by Anna Brahce
assistant opinions editor
How much do you spend on textbooks?
It’s a legitimate question—one that we often ask ourselves, and one that we can answer unanimously: too much.
Way too much.
A person might spend in excess of a couple hundred dollars on a single textbook. Multiply this by four, and you approach triple-digit figures. Of course, this assumes you only need one textbook for each class, a condition that’s rarely the case. Instead the professors insist on making a whole list of totally necessary, undeniably, you-must-have-each-of-these-for-my-class textbooks. And there’s two semesters (plus, occasionally, summers) in one year. College is typically four years. You do the math.
Basically, we’re all suffering under the huge weight of excessive textbook costs. Then again, perhaps you revere your textbooks. Maybe it’s not just hidden somewhere in your closet or underneath your bed, collecting dust and housing mothballs. Maybe you read it dutifully every day, highlighting passages and quoting it like a regular Hermione Granger. Alternatively, maybe it’s just the thing you force yourself to buy because it says to on your syllabus. Whatever your approach to the use of these money-stealing fiends, the fact remains: They’re just too expensive!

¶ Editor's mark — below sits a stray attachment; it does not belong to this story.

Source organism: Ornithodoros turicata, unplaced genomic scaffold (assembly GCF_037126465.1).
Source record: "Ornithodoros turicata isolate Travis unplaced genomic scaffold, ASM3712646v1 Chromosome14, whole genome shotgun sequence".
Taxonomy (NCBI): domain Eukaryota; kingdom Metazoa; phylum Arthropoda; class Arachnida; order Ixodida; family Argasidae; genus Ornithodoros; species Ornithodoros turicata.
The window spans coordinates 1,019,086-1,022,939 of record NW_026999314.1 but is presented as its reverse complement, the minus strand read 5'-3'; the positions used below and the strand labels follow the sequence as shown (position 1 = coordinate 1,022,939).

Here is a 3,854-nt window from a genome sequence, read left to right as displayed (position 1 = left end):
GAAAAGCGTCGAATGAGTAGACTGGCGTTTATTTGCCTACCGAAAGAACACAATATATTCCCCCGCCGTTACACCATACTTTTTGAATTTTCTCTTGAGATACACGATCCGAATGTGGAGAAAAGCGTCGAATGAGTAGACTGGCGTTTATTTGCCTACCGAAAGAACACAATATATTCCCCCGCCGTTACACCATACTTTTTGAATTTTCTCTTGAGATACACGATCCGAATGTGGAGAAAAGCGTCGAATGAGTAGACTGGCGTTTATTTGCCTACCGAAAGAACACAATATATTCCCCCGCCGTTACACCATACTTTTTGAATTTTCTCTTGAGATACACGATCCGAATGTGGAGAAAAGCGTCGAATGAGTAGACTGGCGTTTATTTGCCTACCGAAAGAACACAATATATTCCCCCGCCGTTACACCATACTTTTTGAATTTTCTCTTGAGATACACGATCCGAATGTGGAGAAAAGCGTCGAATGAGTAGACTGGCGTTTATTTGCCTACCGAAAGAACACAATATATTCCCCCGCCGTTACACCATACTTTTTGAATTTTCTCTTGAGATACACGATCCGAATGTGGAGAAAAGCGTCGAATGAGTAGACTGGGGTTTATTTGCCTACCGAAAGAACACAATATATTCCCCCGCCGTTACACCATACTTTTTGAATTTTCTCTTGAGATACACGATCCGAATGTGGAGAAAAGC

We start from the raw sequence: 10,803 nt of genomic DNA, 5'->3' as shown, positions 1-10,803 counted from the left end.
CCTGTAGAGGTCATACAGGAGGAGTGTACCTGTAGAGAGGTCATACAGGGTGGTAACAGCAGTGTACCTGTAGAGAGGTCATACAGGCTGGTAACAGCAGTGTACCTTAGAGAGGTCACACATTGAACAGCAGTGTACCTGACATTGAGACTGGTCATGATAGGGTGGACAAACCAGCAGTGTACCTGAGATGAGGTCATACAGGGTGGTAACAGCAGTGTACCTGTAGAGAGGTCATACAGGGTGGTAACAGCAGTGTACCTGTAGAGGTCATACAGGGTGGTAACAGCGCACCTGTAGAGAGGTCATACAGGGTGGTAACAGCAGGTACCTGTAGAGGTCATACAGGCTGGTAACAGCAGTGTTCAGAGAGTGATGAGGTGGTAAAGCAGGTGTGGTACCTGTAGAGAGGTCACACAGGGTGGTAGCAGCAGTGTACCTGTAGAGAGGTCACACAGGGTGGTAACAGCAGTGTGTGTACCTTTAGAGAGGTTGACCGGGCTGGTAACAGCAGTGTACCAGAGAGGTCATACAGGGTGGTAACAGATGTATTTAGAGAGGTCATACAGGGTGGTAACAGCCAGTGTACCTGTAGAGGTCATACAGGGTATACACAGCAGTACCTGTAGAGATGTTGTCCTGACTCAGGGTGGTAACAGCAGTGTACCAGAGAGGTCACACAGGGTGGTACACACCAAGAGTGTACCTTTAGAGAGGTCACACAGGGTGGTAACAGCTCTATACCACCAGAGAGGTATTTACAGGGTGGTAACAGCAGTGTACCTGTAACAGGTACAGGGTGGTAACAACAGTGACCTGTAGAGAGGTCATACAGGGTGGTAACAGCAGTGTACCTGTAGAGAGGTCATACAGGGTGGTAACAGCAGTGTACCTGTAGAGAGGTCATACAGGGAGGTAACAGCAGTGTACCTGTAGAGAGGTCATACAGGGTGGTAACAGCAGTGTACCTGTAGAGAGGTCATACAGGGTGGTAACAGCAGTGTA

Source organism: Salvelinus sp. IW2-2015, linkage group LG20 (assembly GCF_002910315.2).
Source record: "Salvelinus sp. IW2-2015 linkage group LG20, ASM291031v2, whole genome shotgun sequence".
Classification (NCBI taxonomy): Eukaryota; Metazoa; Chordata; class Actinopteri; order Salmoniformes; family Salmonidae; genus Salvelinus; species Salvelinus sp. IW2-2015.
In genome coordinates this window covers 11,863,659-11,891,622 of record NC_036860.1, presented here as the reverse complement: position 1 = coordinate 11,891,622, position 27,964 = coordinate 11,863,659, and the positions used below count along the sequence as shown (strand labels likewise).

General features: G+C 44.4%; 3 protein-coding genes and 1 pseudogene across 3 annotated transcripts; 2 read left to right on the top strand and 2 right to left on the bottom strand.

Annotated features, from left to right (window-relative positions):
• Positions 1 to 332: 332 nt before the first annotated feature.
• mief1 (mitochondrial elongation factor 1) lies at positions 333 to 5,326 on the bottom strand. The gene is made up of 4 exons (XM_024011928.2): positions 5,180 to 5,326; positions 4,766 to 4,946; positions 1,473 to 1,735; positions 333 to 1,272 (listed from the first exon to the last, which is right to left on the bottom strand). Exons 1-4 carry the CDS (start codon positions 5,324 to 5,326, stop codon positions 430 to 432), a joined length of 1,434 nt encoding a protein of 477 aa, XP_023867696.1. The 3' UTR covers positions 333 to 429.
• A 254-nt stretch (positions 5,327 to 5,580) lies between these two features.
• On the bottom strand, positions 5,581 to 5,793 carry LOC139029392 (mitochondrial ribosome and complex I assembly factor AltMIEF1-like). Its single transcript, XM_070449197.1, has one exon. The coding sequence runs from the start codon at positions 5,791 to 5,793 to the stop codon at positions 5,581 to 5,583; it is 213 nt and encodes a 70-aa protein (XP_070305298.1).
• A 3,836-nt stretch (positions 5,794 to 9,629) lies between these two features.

Well, we try to lessen our spending by borrowing books from other students. Sometimes it helps to rent books or to buy used ones from the bookstore. More often, we search frantically online for the cheapest available options, scouring Amazon like desperate scavengers. If you happen to find a fairly cheap option, it may not be the correct edition. So you go through the hassle of having different page numbers than everyone else in the class, mixing up reading assignments and failing to effectively participate in class discussions. What happens when your class is the first to use the latest edition, and those persistent professors insist that “no other editions will do?” There aren’t enough words to express the agony and frustration that always ensues.
Textbooks are expensive. But like many rather unpleasant things in life, we need them. They may cost us an arm and a leg, but they’ll get us through college. Maybe one day we’ll really learn to appreciate them.
But until the costs go down, the financial struggle remains very real for your four years here.